From the front page of The Times...
Shock drop in violent crime
Serious violent crime has halved in a decade as Britons cut down on binge-drinking and move towards a less macho culture, research has found.
This echoes a very similar story from the same newspaper last year...
Violent crime has fallen to its lowest level for 30 years and firearms offences are down for the eighth year in a row.
Indeed, the same story could have been told every year for the best part of two decades. The Office for National Statistics notes that violent crime peaked in 1995 and has been falling ever since. A similar trend has been seen in many developed countries and no one knows quite why.
Many theories have been put forward to explain why murder and violent crime started falling dramatically in the early 1990s. Some attribute it to the the rise of CCTV. Others say it is the result of higher incarceration rates. The Freakanomics authors link it to legalised abortion. Earlier this week, the BBC revived the intriguing idea that it is due to the decline of leaded petrol (although I suspect this is a classic correlation without causation). The Spirit Level authors try to link it to inequality (despite the fact that there is not even a correlation in that instance). And so on.
Today, the claim is that it is due to the decline in alcohol consumption...
Jonathan Shepherd, lead author of the study by the University of Cardiff’s Violence and Society Research Group, said: “Binge drinking has become less frequent, and the proportion of youths who don’t drink alcohol at all has risen sharply. Also, after decades in which alcohol has become more affordable, since 2008 it has become less affordable. For people most prone to involvement in violence, those aged 18 to 30, falls in disposable income are probably an important factor.”
It's always nice to see the press report the decline in alcohol consumption, which now amounts to an 18 per cent fall since 2004. The problem with the boozing/violence theory is that the ONS's figures show that the biggest fall in violent crime preceded the fall in drinking by ten years. Since then, the decline has been less impressive...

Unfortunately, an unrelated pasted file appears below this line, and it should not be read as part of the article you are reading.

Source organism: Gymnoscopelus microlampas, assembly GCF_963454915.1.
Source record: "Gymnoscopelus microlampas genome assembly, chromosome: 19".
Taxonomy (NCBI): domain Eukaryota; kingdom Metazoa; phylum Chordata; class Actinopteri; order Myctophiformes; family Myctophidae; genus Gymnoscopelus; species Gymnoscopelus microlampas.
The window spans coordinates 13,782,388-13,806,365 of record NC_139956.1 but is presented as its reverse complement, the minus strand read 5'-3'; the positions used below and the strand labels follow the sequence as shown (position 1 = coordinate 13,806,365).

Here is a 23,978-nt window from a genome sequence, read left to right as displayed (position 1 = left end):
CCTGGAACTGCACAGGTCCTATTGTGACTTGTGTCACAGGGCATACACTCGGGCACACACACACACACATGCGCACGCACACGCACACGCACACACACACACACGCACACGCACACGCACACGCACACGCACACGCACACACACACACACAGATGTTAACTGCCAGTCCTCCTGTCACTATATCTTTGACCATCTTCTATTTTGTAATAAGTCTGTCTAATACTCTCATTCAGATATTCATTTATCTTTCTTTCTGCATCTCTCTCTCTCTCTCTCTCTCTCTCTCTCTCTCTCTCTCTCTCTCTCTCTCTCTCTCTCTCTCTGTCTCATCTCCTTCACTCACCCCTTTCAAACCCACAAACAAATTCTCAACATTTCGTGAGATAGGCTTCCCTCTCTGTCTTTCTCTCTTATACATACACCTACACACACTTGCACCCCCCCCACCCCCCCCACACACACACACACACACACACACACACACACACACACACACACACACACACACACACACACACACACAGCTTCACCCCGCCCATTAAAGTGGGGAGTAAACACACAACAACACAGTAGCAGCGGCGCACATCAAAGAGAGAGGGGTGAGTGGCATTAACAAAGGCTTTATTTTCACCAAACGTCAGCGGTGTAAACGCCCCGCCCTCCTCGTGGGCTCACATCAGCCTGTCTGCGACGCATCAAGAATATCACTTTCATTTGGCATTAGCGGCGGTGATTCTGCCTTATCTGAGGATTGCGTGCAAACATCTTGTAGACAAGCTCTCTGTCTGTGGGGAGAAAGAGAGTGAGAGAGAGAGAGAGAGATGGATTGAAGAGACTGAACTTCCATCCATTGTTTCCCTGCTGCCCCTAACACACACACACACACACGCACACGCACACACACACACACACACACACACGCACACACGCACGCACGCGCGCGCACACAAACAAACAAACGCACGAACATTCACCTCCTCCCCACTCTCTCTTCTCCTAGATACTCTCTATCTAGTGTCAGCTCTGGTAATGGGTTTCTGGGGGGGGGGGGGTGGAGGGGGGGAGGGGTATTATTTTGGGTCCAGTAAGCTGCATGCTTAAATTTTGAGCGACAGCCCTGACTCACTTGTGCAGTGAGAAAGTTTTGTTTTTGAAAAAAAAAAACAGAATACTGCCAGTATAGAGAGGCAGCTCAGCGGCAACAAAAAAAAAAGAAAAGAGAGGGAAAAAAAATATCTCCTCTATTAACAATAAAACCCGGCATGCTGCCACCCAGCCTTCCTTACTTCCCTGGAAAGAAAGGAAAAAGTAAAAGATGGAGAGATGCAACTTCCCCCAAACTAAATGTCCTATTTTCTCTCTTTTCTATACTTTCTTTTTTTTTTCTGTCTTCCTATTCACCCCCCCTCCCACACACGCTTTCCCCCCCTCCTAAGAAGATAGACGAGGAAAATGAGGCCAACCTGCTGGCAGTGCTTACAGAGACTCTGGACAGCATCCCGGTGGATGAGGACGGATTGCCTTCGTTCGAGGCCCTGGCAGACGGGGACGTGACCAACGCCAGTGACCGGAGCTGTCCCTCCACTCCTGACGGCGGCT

Between the 1995 and the 2001/02 surveys, the number of violent crime incidents fell, from 4.2 million in 1995 to 2.7 million in 2001/02. Since then there has been a general trend where the CSEW [Crime Survey for England and Wales] has seen a period of modest annual decreases (though often not large enough to be statistically significant year on year).
The ONS shows the rise and fall of violent crime in this graph...
It's also refreshing to hear - contrary to the usual hand-wringing - that alcohol has been getting less affordable in recent years, not that it will stop talk of 'pocket money prices' or silence those who want even higher taxes on booze. Changes in affordability are primarily the result of changes in incomes (alcohol is still more expensive in real terms), and incomes have fallen back to the levels of 2004 during the economic crisis.
Alcohol affordability has therefore also returned to the level of circa 2004. In the great scheme of things, this change is not huge. After a dip during the recession, affordability seems to have ticked upwards again more recently. As temperance campaigners would happily point out in any other context, alcohol is more affordable than it was when violent crime was much more common.
None of this really tallies with the alcohol consumption data, which show that per capita consumption started rising in the mid-1990s just as violent crime was starting to fall and started falling while alcohol was still becoming more affordable.
It wouldn't be surprising if alcohol consumption and violent crime were linked; a lot of violent crime is committed by drunks. And it is certainly true that recent years have seen a decline in both, but the correlation does not stand up if we go a few years further back.
The bigger picture shows that the decline in violence - which has been seen in other countries which have very different drinking patterns - preceded the decline in alcohol consumption by many years and was initially accompanied by a significant increase in alcohol consumption. The decline in violence was also accompanied by an increase in the affordability of alcohol until quite recently.
So whilst we cannot rule out a 'recession effect' on heavy drinking amongst some groups which might have had an impact on the prevalence of violent crime, it does not seem to have been - indeed, cannot have been - the cause of the long-term decline.